“She also appealed to the parties involved not to expose the World Heritage site of Leptis Magna to destruction and damage, following reports that this site is also under threat.”

Ghadamès, an oasis town, is one of the oldest pre-Saharan cities, and an outstanding example of a traditional settlement that also contains Roman ruins, UNESCO said. Leptis Magna, an old Roman seaport, is one of the most spectacular and unspoiled Roman ruins in the Mediterranean region.

In March Ms. Bokova said Libya and the allies participating in air strikes following a Security Council resolution authorizing “all necessary measures” to protect civilians must respect The Hague Convention on the Protection of Cultural Property in the Event of Armed Conflict and its two Protocols.

“From a cultural heritage point of view, (Libya) is of great importance to humanity as a whole,” said Ms. Bokova in a letter to the Permanent Representatives to UNESCO of each of the countries concerned.

“Several major sites bear witness to the great technical and artistic achievements of the ancestors of the people [of Libya], and constitute a precious legacy.”

UNESCO seeks to encourage the identification, protection and preservation of cultural and natural heritage around the world considered to be of outstanding value to humanity. This is embodied in an international treaty called the Convention concerning the Protection of the World Cultural and Natural Heritage, adopted by UNESCO in 1972.


Jun 14 2011 – Fast and relatively short-term action to curb soot and smog could improve human health, generate higher crop yields, reduce climate change and slow the melting of the Arctic, according to a United Nations-backed study released today.

The study, compiled by an international team of more than 50 researchers and coordinated by the UN Environment Programme (UNEP) and the World Meteorological Organization (WMO), “complements urgent action needed to cut carbon dioxide emissions,” the two agencies said.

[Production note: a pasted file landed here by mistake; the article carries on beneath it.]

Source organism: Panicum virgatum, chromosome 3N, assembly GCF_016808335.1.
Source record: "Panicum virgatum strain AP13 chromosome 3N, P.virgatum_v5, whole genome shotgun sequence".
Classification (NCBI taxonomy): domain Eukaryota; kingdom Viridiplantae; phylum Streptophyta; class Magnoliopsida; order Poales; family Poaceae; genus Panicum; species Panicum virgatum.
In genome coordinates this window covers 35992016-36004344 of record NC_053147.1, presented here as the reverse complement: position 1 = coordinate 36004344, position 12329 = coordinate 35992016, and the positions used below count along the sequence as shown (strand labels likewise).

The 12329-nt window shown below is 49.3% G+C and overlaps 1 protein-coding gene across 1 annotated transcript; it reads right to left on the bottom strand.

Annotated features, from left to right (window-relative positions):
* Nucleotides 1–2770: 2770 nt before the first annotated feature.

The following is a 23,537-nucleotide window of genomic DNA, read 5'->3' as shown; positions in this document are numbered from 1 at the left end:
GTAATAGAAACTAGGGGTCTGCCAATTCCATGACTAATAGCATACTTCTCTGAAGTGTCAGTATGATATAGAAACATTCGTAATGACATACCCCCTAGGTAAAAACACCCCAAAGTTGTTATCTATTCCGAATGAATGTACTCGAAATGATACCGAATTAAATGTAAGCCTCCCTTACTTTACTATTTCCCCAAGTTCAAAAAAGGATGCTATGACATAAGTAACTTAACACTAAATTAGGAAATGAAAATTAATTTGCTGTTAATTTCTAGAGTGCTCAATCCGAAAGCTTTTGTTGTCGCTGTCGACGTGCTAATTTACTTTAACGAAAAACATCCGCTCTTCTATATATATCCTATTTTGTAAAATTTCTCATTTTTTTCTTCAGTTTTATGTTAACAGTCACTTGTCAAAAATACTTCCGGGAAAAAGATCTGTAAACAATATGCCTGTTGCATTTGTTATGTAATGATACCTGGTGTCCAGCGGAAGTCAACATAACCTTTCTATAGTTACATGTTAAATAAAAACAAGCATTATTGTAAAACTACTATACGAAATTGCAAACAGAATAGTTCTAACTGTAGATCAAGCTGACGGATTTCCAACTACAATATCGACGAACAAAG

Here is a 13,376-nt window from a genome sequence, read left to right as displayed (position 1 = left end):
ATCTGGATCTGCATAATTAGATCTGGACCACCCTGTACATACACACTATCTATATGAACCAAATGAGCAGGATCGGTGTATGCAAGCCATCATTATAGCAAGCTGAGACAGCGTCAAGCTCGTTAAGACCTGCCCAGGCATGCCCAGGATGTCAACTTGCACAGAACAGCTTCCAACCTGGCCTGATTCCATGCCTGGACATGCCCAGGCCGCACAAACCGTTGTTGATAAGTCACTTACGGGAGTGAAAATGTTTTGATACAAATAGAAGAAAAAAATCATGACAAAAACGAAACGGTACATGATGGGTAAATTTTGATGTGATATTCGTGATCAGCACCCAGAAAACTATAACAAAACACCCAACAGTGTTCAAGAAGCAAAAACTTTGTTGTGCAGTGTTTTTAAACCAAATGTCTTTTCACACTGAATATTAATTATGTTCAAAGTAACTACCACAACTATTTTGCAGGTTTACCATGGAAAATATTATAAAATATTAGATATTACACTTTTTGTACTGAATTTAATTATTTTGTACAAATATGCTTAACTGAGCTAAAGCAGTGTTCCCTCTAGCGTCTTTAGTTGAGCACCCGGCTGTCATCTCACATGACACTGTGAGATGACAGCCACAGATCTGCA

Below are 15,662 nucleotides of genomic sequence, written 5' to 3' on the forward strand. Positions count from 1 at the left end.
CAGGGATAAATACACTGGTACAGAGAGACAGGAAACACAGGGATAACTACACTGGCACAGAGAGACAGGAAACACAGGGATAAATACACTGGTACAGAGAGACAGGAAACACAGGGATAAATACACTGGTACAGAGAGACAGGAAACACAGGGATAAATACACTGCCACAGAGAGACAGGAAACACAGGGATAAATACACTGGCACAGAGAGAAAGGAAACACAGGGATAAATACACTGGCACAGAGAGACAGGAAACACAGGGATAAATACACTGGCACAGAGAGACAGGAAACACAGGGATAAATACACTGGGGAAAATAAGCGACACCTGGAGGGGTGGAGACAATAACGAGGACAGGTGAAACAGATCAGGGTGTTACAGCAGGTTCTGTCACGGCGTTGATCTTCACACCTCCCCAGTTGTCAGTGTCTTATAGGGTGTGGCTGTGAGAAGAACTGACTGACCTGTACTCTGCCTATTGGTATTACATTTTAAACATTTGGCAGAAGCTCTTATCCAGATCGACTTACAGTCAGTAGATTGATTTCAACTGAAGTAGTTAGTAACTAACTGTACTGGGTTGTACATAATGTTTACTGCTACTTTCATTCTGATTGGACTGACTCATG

Achim Steiner, UNEP Executive Director, said: “The experts spotlight how a small number of emission reduction measures – targeting, for example, recovery of methane in the coal, oil and gas sectors through to the provision of cleaner burning cook stoves; particle traps for diesel vehicles and the banning of open burning of agricultural wastes – offer dramatic public health, agricultural, economic and environmental benefits.”

The report specifically recommends reductions in emissions of methane and black carbon. Black carbons are a major component of soot and are formed from the incomplete combustion of fossil fuels wood and biomass, including emissions from cars and trucks, cookstoves, forest fires and some industrial facilities.

Methane contributes to the formation of ground-level ozone, a major component of urban smog, and a powerful greenhouse gas and air pollutant harmful to human health and ecosystems.

“Big cuts in emissions of black carbon will improve respiratory health; reduce hospital admissions and days lost at work due to sickness… Close to 2.5 million premature deaths from outdoor air pollution could on average be avoided annually worldwide by 2030 with many of those lives saved being in Asia, it is estimated,” UNEP and WMO said in a joint press release.